Question-mark on Board of Deputies model

David Vance’s A Tangled Web has some links to a couple of interesting new blogs.

One that caught my eye is Pub Philosopher who has a post on the Jewish Board of Deputies that is very interesting in the light of the proposal last year that the Irish community in Britain should create a similar organisation. (An idea which, incidentally, didn’t go down too well with the existing Federation of Irish Societies.)

Here’s Malcolm Rogers in the Irish Post last year:

What I propose is that we form a Board of Representatives, drawn from the Irish community, which will act as a people’s parliament. And we don’t need anybody’s permission to establish it. The Board won’t have any executive powers of course, but if built on solid foundations, would yield huge influence both in Britain and in Ireland.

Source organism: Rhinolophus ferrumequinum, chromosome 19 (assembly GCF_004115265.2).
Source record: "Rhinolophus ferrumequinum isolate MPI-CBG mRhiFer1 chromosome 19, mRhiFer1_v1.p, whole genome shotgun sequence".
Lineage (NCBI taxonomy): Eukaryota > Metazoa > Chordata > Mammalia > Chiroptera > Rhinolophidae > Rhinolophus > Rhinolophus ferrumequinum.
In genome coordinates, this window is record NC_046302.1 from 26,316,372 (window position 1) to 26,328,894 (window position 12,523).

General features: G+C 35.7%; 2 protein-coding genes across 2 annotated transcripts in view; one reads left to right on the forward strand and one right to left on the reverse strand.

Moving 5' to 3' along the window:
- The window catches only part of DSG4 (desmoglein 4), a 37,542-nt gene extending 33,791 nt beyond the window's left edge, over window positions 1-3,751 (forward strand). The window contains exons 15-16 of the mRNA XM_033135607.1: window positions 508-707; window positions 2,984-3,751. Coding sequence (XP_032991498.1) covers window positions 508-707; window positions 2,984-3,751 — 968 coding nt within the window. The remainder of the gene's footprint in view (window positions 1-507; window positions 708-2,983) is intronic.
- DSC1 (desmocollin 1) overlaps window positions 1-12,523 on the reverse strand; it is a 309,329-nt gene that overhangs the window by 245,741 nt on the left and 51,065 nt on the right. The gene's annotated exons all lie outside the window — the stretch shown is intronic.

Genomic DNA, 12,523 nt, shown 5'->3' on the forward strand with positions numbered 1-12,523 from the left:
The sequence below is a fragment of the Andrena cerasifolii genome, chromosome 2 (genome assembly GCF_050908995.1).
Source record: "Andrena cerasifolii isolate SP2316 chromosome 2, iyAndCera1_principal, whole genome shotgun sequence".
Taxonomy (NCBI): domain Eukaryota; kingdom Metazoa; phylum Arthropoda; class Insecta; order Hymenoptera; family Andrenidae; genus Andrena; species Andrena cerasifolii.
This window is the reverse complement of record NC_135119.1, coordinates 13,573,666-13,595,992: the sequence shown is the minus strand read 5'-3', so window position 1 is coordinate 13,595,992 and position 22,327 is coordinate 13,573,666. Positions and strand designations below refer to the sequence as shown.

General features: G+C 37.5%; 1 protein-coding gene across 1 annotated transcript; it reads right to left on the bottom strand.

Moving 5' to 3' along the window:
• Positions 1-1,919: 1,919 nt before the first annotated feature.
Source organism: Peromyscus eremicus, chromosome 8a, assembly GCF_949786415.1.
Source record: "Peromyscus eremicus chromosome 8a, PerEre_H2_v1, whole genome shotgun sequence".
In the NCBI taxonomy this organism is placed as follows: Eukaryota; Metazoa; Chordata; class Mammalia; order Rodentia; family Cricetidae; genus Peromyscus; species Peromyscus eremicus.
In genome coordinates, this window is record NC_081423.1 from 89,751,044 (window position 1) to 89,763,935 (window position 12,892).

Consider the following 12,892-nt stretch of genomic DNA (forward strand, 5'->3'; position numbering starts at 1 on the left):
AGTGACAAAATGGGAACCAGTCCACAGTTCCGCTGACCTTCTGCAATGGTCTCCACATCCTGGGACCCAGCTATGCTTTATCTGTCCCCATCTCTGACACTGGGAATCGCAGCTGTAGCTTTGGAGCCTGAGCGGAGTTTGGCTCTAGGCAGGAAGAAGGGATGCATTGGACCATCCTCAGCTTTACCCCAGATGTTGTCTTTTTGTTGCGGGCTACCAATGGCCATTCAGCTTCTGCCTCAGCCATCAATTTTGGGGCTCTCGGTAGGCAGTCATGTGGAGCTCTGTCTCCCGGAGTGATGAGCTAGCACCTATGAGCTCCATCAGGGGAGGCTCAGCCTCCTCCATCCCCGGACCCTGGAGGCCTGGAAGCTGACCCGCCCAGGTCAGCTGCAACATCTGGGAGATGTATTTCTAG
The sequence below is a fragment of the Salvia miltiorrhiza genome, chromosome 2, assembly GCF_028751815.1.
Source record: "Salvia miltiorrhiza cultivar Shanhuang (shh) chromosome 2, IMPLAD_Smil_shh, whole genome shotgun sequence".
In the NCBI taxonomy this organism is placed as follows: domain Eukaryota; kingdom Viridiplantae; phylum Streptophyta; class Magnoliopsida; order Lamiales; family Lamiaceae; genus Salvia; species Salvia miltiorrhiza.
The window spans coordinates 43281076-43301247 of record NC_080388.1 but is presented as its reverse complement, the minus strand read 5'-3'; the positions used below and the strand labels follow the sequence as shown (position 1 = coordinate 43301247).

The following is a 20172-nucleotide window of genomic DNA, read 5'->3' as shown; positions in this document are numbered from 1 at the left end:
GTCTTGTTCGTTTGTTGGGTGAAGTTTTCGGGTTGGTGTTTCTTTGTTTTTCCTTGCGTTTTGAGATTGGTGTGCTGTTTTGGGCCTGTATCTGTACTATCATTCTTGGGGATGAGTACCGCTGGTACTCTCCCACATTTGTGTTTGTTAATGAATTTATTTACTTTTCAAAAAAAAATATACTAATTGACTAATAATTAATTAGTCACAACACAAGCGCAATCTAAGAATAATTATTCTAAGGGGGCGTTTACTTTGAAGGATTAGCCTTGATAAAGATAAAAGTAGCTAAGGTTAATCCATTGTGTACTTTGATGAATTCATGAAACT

I would suggest we use the model of the Jewish Board of Deputies.

The board is fully representative, drawn from a cross-section of the Jewish community throughout Britain today. Deputies are elected from Jewish community organisations, including social and welfare organisations, synagogues, and local community bodies.

Ande here’s journalist Leslie Bunder on the Board:

Sometimes I’m not really sure where the Board of Deputies and indeed its president Henry Grunwald are coming from or indeed who they think they are.

They boast on their web site "The voice of British Jewry" and in a recent Guardian comment piece, Henry Grunwald introduced himself as the "elected leader of the British Jewish community".

Mr Grunwald failed to put into context or explain a bit more about who he was elected by.  The Board itself despite claiming to be "the voice of British Jews" is not exactly the most open organisation and indeed, is a group that is now overdue some changes especially electoral.

How long before some bright spark suggests the Federation of Irish Societies as a model, I wonder.







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